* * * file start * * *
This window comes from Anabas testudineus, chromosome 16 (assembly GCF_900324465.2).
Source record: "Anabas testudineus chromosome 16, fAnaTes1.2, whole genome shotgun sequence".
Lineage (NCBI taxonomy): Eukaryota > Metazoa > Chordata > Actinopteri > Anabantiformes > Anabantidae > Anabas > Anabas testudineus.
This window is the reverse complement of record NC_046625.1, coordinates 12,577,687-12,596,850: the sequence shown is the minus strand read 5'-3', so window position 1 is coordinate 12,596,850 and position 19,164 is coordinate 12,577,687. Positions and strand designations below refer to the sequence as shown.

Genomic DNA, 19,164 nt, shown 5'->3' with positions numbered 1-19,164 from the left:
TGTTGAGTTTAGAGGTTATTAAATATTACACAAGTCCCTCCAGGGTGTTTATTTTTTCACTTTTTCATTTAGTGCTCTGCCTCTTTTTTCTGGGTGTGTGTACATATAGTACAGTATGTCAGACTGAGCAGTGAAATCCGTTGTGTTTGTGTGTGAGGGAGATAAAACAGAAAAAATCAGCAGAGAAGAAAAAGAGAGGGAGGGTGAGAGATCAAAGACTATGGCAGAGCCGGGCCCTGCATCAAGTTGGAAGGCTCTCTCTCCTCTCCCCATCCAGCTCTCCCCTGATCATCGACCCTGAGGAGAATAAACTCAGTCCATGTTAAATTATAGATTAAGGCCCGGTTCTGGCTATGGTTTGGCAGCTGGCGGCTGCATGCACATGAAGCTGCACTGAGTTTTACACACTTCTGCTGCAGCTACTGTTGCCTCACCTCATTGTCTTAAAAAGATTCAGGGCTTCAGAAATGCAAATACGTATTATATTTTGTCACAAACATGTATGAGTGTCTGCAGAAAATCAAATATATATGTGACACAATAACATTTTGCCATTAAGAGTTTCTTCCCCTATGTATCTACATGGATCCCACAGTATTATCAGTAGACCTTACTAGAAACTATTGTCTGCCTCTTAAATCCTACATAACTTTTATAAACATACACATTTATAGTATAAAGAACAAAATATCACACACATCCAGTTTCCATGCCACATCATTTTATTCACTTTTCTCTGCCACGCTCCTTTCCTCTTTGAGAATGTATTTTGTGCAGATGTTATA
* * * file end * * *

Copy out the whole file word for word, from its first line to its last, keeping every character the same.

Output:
This window comes from Anabas testudineus, chromosome 16 (assembly GCF_900324465.2).
Source record: "Anabas testudineus chromosome 16, fAnaTes1.2, whole genome shotgun sequence".
Lineage (NCBI taxonomy): Eukaryota > Metazoa > Chordata > Actinopteri > Anabantiformes > Anabantidae > Anabas > Anabas testudineus.
This window is the reverse complement of record NC_046625.1, coordinates 12,577,687-12,596,850: the sequence shown is the minus strand read 5'-3', so window position 1 is coordinate 12,596,850 and position 19,164 is coordinate 12,577,687. Positions and strand designations below refer to the sequence as shown.

Genomic DNA, 19,164 nt, shown 5'->3' with positions numbered 1-19,164 from the left:
TGTTGAGTTTAGAGGTTATTAAATATTACACAAGTCCCTCCAGGGTGTTTATTTTTTCACTTTTTCATTTAGTGCTCTGCCTCTTTTTTCTGGGTGTGTGTACATATAGTACAGTATGTCAGACTGAGCAGTGAAATCCGTTGTGTTTGTGTGTGAGGGAGATAAAACAGAAAAAATCAGCAGAGAAGAAAAAGAGAGGGAGGGTGAGAGATCAAAGACTATGGCAGAGCCGGGCCCTGCATCAAGTTGGAAGGCTCTCTCTCCTCTCCCCATCCAGCTCTCCCCTGATCATCGACCCTGAGGAGAATAAACTCAGTCCATGTTAAATTATAGATTAAGGCCCGGTTCTGGCTATGGTTTGGCAGCTGGCGGCTGCATGCACATGAAGCTGCACTGAGTTTTACACACTTCTGCTGCAGCTACTGTTGCCTCACCTCATTGTCTTAAAAAGATTCAGGGCTTCAGAAATGCAAATACGTATTATATTTTGTCACAAACATGTATGAGTGTCTGCAGAAAATCAAATATATATGTGACACAATAACATTTTGCCATTAAGAGTTTCTTCCCCTATGTATCTACATGGATCCCACAGTATTATCAGTAGACCTTACTAGAAACTATTGTCTGCCTCTTAAATCCTACATAACTTTTATAAACATACACATTTATAGTATAAAGAACAAAATATCACACACATCCAGTTTCCATGCCACATCATTTTATTCACTTTTCTCTGCCACGCTCCTTTCCTCTTTGAGAATGTATTTTGTGCAGATGTTATA